Neurodermatitis may become manifest in infancy, but often clears up as children get older. In some cases, the disorder resolves itself during early adolescence whereas, in other individuals, puberty markedly exacerbates the condition. “It is known that a patient’s choice of career is one factor that plays a role“, explains Radon, “but there was no way to predict how the disorder might progress as patients got older. We have re-evaluated data from several previous studies on asthma and allergies, which has allowed us to obtain a general picture of the course of atopic dermatitis during puberty, to identify exacerbating factors – and to model its development in individual cases.“

Data on almost 4000 subjects were analyzed in the study, which was financed by the Federal Ministry for Employment and Social Welfare and the Federal Centre for Occupational Health and Safety. The onset and progression of atopic dermatitis in a follow-up patient cohort at 9-11 and 16-20 years was compared, and factors associated with primary manifestation, re-emergence or maintenance of a pre-existing condition during adolescence were assessed. In about 7% of the participants, atopic dermatitis first appeared during this phase, with girls being at higher risk of developing the condition during their teenage years. Conversely, boys were overrepresented among younger patients. As expected, the chance of developing neurodermatitis increased significantly if a close relative suffered from the disorder.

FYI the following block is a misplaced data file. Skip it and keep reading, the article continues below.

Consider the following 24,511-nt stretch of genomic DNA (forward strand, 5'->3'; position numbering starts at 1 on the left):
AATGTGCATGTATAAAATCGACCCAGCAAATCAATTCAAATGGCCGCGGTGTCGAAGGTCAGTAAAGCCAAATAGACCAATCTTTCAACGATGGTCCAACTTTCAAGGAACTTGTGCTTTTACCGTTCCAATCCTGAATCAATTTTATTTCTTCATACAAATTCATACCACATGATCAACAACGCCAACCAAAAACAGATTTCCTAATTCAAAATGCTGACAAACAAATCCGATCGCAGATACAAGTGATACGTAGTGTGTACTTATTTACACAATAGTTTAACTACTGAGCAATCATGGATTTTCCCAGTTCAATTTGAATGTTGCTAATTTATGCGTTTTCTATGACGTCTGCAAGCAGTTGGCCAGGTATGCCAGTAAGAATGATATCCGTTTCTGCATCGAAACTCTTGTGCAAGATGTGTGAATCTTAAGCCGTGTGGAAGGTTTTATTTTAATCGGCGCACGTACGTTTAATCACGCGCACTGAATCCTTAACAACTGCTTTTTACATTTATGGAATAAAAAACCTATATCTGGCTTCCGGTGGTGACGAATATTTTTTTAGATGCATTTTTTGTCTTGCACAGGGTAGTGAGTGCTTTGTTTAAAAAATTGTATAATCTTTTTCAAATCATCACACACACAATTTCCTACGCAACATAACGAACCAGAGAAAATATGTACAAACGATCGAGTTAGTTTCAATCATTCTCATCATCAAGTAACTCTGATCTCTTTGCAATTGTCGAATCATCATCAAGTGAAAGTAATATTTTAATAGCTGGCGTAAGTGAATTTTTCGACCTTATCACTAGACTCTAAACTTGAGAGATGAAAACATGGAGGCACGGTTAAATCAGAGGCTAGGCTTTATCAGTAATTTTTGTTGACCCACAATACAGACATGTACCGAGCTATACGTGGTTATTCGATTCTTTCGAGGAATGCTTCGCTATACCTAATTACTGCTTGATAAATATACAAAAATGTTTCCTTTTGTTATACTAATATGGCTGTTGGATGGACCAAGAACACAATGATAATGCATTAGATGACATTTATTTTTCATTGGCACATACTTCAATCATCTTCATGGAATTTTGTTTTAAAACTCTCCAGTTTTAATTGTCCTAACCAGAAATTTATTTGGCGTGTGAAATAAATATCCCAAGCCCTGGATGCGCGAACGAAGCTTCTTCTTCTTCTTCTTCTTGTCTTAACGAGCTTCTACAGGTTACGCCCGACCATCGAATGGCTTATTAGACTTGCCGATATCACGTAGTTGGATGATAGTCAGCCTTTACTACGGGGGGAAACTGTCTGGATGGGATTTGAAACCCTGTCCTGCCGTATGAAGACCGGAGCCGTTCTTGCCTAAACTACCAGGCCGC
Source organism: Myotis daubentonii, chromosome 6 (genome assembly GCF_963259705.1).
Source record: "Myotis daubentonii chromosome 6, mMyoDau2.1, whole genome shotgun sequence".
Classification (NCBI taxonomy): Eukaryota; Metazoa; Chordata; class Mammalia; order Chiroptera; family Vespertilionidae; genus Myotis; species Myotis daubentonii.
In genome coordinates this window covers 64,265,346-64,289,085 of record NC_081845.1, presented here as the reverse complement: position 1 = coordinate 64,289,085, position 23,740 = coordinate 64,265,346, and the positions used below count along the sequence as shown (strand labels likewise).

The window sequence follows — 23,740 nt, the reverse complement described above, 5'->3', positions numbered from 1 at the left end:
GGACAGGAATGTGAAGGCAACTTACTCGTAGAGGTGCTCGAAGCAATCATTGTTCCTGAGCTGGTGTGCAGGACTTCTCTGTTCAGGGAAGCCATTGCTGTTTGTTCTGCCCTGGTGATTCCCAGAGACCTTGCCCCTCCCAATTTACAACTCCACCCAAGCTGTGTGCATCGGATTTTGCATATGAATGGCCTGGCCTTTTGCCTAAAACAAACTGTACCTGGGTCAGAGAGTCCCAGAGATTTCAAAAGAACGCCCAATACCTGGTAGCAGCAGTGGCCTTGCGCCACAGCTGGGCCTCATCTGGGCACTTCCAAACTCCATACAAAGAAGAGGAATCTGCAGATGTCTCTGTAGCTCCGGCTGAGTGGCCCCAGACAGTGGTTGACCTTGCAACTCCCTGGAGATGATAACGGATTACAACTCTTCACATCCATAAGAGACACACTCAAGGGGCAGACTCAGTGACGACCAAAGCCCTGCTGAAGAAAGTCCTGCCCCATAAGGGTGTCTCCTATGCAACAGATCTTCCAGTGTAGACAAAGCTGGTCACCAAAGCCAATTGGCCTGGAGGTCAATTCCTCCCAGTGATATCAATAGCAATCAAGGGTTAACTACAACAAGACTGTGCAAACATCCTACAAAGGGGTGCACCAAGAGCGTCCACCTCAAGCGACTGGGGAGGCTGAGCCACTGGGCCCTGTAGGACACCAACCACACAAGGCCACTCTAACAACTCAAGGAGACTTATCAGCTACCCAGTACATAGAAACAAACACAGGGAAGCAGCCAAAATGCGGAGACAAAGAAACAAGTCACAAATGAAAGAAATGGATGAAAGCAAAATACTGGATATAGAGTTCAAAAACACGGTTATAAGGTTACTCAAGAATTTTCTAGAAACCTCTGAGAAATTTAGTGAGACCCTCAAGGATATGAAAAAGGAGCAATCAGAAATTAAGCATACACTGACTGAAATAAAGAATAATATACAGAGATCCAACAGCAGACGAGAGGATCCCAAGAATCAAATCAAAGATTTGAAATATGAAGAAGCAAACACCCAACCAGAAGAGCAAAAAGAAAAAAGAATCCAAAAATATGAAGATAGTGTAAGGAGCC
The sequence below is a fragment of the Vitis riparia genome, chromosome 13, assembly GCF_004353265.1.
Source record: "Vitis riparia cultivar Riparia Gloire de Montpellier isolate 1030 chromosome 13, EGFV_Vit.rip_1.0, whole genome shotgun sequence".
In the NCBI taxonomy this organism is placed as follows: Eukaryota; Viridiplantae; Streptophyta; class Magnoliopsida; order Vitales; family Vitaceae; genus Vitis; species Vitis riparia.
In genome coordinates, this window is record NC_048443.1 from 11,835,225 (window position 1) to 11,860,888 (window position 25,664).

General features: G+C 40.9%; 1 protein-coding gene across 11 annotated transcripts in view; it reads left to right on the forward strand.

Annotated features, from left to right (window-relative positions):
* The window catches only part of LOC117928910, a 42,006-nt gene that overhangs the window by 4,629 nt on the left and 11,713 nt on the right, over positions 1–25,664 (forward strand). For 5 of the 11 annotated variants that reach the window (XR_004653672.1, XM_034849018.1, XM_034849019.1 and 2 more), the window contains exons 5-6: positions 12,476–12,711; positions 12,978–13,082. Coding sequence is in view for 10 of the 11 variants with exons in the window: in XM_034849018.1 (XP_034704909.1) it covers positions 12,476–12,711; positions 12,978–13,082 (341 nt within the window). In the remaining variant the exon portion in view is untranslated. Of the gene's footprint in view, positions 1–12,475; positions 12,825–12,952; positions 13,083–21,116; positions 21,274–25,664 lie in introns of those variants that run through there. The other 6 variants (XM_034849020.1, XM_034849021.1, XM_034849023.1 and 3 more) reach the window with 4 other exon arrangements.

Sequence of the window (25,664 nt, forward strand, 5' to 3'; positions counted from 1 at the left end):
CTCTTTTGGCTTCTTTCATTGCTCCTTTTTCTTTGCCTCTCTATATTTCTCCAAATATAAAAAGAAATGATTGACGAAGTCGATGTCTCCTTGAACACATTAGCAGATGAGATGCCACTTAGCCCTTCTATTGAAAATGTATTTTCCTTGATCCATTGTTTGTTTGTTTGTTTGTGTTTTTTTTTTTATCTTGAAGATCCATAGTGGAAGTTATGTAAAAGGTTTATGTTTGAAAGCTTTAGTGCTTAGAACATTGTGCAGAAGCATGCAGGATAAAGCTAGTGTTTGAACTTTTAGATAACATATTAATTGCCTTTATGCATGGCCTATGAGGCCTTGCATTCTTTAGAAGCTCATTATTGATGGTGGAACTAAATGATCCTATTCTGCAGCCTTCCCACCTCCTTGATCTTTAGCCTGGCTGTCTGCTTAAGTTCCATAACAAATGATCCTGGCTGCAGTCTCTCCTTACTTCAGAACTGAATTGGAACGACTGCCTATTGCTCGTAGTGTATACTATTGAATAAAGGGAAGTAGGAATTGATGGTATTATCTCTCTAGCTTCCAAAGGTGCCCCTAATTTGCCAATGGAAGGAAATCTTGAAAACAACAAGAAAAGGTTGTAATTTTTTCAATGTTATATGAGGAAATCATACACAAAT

“Children who were breast-fed, have siblings and attended kindergarten tend not to develop the condition in early childhood”, says Peters. “Strikingly, these factors have much less effect on risk for the late-onset form. Occupational exposure to irritating substances seems to be the only predisposing factor of major significance in cases of late-onset neurodermatitis.“ Groups that are at increased risk include bakers, cleaners and nurses. “Even short-term exposure to the chemicals one encounters in these settings can have a negative effect“, Peters points out. “Allergologists should take these findings into account when dispensing career counseling to young patients or adolescents at risk for neurodermatitis.“ (suwe)